Opportunities in China, Japan, SKorea trade tie-up with ASEAN

What does the South China Sea mean to China?

You could imagine China, Japan and South Korea (about 70 percent of Asian economy and 23 percent of the world GDP) as three great solo players who just can't function together as an instrumental ensemble.

I am reminded of a famous case like that in musical history. Arguably some of the best musicians of the past century – Arthur Rubinstein (piano), Jascha Heifetz (violin) and Gregor Piatigorsky (cello) – performed so well together for a while that (to Rubinstein's great displeasure) they were called "The Million Dollar Trio." But then the whole thing fell apart as Rubinstein and Heifetz engaged in irreconcilable personality clashes disguised as artistic disagreements.

Well, the three Northeast Asian neighbors had great hopes of establishing a very close trilateral trading relationship and held regular annual meetings between 2008 and 2012 to make that happen. And then, just like the famous trio, this promising regional economic partnership hit the wall as its members resumed feuding three years ago about territorial claims, wars of aggression and war crimes.

Some efforts at reconciliation were made recently, after they realized that enormous damage was done to regional trade and investment flows. But, amid smiles and photo opportunities, they all refused to make any concessions on irritants that led to renewed hostilities. So, the best they could do at the three countries' summit meeting on November 1, 2015 in Seoul, South Korea, was to agree to keep the dialogue alive, and to facilitate people-to-people contacts in an attempt to dispel old enmities.

Will a small chamber orchestra do?

It looks like they are hoping that time will do its part, and that the serious Sino-Korean clash with Japan will be somehow diffused in a web of free-trade relationships that would link them up in a 10+3 formation with the ten countries of the ASEAN (Association of Southeast Asian Nations) – a way station to the Regional Comprehensive Economic Partnership (RCEP) and a genuine East Asian Economic Community.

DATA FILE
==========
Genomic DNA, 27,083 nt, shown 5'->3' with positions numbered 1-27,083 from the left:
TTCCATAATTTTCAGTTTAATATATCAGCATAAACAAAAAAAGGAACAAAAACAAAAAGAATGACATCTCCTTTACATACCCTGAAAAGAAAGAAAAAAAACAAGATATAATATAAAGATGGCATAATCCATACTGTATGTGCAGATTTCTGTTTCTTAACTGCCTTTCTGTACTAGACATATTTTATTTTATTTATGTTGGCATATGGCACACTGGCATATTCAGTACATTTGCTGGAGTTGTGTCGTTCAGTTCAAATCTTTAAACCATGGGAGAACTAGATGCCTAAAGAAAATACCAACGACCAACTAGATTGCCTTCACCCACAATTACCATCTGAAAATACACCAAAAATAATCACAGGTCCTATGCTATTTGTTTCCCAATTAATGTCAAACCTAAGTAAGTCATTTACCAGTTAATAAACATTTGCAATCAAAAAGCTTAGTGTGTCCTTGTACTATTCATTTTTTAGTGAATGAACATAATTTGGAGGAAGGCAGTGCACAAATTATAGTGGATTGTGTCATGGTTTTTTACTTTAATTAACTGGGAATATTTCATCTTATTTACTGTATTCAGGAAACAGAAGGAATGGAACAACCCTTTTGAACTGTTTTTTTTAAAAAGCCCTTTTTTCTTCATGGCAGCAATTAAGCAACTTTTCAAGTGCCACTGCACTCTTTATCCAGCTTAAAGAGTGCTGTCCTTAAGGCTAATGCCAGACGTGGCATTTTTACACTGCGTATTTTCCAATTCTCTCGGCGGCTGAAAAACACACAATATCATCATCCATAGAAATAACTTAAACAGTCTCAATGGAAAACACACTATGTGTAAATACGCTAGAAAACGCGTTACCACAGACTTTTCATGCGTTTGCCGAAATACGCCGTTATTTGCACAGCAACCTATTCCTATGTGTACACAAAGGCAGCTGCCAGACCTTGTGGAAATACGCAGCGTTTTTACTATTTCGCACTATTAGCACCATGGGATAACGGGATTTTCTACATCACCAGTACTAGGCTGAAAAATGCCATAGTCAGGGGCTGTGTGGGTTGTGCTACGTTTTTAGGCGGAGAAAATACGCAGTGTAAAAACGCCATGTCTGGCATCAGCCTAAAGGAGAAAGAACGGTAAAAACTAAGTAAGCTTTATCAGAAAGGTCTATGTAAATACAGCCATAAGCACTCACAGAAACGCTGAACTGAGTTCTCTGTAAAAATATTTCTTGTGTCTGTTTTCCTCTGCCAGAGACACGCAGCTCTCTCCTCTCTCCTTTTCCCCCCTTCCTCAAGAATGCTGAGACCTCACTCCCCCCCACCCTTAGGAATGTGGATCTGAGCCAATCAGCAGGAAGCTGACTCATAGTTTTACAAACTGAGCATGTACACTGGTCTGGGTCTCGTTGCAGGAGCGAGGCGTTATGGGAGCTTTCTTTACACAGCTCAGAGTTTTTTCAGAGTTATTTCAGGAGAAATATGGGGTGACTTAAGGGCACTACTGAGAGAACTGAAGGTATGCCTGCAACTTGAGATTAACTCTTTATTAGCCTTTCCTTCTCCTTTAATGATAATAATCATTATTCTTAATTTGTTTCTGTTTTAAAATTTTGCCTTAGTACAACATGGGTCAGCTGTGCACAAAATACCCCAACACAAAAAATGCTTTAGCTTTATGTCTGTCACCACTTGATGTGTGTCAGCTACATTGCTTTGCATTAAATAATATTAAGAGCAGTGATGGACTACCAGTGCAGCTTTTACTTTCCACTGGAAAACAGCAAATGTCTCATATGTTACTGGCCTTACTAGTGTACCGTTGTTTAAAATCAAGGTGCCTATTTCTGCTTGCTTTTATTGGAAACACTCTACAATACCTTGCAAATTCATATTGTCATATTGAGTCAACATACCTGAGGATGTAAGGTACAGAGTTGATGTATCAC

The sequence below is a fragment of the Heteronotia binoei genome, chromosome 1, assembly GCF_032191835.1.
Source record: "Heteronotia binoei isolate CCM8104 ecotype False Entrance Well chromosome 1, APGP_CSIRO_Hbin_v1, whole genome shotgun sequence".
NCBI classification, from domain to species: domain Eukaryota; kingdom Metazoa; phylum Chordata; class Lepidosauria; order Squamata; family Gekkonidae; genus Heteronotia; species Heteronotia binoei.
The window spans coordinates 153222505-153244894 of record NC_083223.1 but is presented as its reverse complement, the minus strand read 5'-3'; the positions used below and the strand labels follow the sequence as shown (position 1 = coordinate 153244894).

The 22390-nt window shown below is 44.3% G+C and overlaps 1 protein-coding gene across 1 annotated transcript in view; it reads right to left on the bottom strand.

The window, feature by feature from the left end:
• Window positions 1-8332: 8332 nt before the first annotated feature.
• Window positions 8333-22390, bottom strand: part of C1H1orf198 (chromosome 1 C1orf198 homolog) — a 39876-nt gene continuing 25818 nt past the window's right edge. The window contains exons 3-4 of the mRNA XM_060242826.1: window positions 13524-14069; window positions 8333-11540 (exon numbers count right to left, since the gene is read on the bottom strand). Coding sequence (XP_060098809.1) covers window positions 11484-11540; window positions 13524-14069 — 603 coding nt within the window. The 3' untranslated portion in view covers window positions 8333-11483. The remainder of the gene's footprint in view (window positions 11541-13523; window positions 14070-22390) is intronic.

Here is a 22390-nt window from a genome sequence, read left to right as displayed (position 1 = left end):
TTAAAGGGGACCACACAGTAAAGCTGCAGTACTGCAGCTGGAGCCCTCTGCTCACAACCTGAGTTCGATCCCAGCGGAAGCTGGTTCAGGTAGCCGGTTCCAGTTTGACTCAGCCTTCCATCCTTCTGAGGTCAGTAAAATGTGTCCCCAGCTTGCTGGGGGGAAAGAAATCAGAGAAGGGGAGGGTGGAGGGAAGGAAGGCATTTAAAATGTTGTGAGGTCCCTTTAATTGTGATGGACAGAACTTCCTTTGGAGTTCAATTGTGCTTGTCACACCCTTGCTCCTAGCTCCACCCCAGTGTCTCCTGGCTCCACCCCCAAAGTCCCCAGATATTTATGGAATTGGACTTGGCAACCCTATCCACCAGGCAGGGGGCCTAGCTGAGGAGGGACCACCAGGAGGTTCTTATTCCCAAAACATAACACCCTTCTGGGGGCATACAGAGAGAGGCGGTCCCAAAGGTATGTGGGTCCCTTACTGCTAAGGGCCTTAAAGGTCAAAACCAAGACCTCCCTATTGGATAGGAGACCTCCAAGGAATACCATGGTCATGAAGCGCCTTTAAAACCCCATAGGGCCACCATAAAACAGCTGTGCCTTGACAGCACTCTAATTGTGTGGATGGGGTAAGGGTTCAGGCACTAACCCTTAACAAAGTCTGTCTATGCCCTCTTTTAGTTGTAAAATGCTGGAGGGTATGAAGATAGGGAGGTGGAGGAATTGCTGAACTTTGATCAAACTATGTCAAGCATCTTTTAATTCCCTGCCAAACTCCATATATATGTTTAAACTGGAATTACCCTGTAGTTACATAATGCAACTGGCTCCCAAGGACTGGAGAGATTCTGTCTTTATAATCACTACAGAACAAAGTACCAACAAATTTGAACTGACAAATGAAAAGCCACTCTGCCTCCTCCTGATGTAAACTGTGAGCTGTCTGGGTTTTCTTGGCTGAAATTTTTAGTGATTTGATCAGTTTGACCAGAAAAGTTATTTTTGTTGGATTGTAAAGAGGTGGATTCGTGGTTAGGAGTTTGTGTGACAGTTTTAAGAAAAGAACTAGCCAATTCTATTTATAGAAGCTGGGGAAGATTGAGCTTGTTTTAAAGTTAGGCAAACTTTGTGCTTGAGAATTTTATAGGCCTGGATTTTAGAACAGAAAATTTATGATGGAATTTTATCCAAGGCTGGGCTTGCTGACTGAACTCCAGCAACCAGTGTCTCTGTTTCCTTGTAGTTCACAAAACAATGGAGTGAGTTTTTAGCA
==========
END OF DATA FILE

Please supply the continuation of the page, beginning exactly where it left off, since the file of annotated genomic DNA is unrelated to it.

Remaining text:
That may not be a very ambitious reconciliation agenda, but it is possible that this broader Asian multilateral framework will provide auspicious opportunities for healing and cooperation.

One of the most suitable such events was probably the 27th ASEAN Summit in Kuala Lumpur, Malaysia, on November 18-22, 2015. That is where these new trading arrangements have been addressed as a matter of great priority. China, in particular, is apparently pushing for an early completion of ongoing negotiations. In fact, media reports have it that ASEAN's current chairman, the Malaysian Prime Minister Najib Razak, and China's President Xi Jinping agreed last Tuesday during the APEC meeting in Manila, Philippines, that the RCEP should be created by the end of 2016.

China's economic and political heft and its growing regional influence make that scenario more likely than most Western observers seem to expect. During the just completed 18th China-ASEAN meeting in Kuala Lumpur, Beijing offered $10 billion in development loans, and called for a speedy upgrading of its 2004 free-trade agreement with that ten-member group in order to bring their bilateral trade to $1 trillion over the next four years.

Malaysian summit hosts appear to have given it a nod, as the Prime Minister Razak lauded China's "substantial regional initiatives" as a "testament to its commitment" to ASEAN countries.